Global Car Companies Should Be Wary of Local Competitors

Chinese brands boost quality and gain market share, Says Yang Jian

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SHANGHAI ( -- A year-and-a-half ago, I did a column alerting domestic Chinese automakers to the trend among global players, such as General Motors Corp., of moving downmarket to encroach on their traditional territory, the inland China market.

Yang Jian
Yang Jian
Now the tables are turning. It's time for global automakers, especially those whose brand strength is relatively weak, to watch out for fast-growing home players.

So far this year, domestic Chinese brands have gained market share. In the first ten months they grabbed 29.1% of the domestic passenger vehicle market, up from 28.5% for the whole of 2008, according to Automotive Resources Asia, a unit of J.D. Power.

BYD Auto's F3 compact car is beating the Hyundai Elantra Yuedong and Buick Excelle as the best-selling model this year. In the first 10 months, nearly 220,000 F3s were sold in China, doubling sales for the same period last year.

More importantly, domestic automakers have made a noticeable improvement in product quality.

Never before have I seen so many indigenous brands winning awards in various J.D. Power surveys. To name just two, Chery Automobile Co. earned the highest ranking for both the compact and the premium compact segments in this year's China Initial Quality Study.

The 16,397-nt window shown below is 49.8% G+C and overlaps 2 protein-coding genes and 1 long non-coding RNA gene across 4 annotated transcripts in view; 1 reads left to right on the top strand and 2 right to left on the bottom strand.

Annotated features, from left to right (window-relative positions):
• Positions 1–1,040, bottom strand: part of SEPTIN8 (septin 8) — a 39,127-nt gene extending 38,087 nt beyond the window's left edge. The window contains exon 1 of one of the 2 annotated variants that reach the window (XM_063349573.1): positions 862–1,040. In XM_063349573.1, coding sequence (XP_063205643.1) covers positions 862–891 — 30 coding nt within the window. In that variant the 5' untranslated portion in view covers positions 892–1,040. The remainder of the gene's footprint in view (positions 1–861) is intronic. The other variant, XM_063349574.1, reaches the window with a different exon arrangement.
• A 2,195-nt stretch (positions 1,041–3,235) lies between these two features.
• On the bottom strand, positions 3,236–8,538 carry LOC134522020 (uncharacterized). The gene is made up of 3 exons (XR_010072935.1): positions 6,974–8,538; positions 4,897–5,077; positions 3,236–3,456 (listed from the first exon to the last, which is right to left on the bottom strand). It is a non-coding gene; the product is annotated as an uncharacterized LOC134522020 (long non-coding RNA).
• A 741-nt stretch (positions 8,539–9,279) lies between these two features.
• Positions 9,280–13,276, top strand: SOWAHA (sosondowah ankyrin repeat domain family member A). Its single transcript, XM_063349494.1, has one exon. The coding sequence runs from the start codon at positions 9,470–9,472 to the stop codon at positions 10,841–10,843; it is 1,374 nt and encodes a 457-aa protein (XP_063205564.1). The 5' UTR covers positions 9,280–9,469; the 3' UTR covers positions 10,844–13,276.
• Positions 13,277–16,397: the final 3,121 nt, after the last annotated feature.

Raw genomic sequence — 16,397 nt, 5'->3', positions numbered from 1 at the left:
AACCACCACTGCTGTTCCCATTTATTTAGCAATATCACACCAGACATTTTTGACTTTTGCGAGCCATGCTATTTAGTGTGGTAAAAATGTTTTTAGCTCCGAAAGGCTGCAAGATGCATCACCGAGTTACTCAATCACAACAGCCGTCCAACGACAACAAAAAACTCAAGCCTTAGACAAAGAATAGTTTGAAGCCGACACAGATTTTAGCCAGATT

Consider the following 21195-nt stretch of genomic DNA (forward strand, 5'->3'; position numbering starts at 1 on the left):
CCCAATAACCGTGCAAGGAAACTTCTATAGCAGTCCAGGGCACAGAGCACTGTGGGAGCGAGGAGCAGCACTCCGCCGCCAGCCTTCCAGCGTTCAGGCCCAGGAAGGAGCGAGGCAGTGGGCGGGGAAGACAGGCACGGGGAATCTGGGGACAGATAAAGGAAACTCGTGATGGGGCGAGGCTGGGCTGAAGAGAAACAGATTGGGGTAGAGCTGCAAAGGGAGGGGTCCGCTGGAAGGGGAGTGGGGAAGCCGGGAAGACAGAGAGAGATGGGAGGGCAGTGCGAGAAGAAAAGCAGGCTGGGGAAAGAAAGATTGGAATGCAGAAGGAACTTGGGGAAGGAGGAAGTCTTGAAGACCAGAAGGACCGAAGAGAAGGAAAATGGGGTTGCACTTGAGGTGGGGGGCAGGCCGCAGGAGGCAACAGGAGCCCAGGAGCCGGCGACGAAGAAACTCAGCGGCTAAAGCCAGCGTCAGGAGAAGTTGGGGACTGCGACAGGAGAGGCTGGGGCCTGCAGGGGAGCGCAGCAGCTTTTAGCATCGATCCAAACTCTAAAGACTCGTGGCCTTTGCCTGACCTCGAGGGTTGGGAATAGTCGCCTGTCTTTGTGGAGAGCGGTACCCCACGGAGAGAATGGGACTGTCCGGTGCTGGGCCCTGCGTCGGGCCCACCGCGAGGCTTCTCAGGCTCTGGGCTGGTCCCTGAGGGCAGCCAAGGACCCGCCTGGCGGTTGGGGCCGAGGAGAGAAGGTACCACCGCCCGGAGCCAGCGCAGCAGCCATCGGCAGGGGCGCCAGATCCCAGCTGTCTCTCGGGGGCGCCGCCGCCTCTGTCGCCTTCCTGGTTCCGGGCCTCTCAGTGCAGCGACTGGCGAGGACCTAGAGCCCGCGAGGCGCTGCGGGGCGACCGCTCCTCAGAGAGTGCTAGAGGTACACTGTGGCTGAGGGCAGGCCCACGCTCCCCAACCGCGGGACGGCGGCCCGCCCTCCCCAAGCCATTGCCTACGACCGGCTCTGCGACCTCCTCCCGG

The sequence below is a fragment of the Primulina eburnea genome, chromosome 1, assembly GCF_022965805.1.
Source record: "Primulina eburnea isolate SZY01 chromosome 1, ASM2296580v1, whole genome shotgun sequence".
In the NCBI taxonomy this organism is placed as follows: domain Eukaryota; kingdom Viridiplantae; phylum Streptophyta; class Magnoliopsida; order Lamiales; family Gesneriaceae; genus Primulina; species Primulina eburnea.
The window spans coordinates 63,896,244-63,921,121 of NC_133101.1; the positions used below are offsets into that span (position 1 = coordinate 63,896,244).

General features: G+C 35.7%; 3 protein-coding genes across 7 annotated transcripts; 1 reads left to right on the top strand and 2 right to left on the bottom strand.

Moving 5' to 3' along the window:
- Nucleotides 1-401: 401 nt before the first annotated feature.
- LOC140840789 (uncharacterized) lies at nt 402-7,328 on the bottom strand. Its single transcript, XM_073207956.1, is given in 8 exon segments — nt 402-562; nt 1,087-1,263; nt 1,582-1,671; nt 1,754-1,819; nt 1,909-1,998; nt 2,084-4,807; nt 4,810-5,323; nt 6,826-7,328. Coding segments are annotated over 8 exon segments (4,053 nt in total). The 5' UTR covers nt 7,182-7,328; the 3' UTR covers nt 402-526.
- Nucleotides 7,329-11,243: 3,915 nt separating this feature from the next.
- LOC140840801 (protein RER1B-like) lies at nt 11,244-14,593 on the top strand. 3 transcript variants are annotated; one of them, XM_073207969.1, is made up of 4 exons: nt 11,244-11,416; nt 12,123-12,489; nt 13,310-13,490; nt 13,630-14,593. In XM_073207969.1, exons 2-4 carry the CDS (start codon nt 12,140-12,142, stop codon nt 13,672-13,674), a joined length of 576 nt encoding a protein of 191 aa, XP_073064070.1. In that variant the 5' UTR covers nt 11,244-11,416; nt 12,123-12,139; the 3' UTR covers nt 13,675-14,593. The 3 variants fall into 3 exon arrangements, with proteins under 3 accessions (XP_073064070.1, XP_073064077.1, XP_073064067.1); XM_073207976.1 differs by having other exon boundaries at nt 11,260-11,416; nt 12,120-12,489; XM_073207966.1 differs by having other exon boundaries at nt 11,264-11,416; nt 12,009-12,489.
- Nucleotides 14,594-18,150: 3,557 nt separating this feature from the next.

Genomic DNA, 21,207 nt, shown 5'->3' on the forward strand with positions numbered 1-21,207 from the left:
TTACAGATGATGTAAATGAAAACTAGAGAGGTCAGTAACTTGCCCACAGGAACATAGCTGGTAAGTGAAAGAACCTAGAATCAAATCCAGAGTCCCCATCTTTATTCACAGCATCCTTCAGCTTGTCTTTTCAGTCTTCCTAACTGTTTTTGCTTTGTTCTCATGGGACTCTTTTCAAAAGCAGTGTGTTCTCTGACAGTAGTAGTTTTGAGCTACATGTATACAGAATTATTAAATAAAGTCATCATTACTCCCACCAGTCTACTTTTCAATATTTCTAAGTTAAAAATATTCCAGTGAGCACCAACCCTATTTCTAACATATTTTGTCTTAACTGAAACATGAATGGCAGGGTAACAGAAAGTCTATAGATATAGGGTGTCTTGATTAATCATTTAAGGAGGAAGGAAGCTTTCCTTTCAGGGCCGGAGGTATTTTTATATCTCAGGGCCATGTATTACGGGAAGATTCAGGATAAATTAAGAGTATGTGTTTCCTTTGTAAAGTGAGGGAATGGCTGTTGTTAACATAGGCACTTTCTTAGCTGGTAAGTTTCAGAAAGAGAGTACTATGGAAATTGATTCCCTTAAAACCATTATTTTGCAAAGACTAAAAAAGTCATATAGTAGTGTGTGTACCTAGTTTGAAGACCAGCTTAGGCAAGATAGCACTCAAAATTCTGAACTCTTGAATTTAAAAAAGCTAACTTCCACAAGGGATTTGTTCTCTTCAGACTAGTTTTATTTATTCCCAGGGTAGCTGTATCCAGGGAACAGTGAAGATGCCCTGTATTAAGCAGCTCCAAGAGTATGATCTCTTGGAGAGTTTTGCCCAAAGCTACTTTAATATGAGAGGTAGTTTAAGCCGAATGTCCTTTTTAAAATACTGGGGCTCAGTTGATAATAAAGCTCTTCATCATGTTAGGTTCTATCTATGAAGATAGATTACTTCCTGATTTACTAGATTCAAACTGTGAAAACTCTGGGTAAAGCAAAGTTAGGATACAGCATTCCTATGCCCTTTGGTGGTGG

Jianghuai Automobile Co.'s Tojoy, meanwhile, was the highest-ranked model for the premium compact segment in the China Automotive Performance, Execution and Layout Study.

Also this year, in September, Great Wall Motor Co. succeeded in certifying four of its models -- two cars, one SUV and one pickup -- for the European market.

In addition to narrowing the gap with international brands on product quality, domestic Chinese automakers are also catching up on service. Shanghai Automotive Industry Corp.'s Roewe brand came out on top in Power's 2009 China Sales Satisfaction Index Study.

To be sure, most indigenous brands still compete mainly on price, and none of them have sold vehicles in mature markets such as America and Europe.

But they are becoming increasingly competitive in their home market, which puts pressure on international brands. Most of all they are challenging those with a relatively weak reputation in China, such as South Korea's Kia and France's Citroen.

China is not only the world's largest automotive market now. It could also be its most competitive.

Facing tougher competition from a resurgent domestic industry, the weakest foreign brands will have to up their game, or be squeezed out.

Yang Jian is the managing editor of Automotive News China, a publication of Crain Communications.

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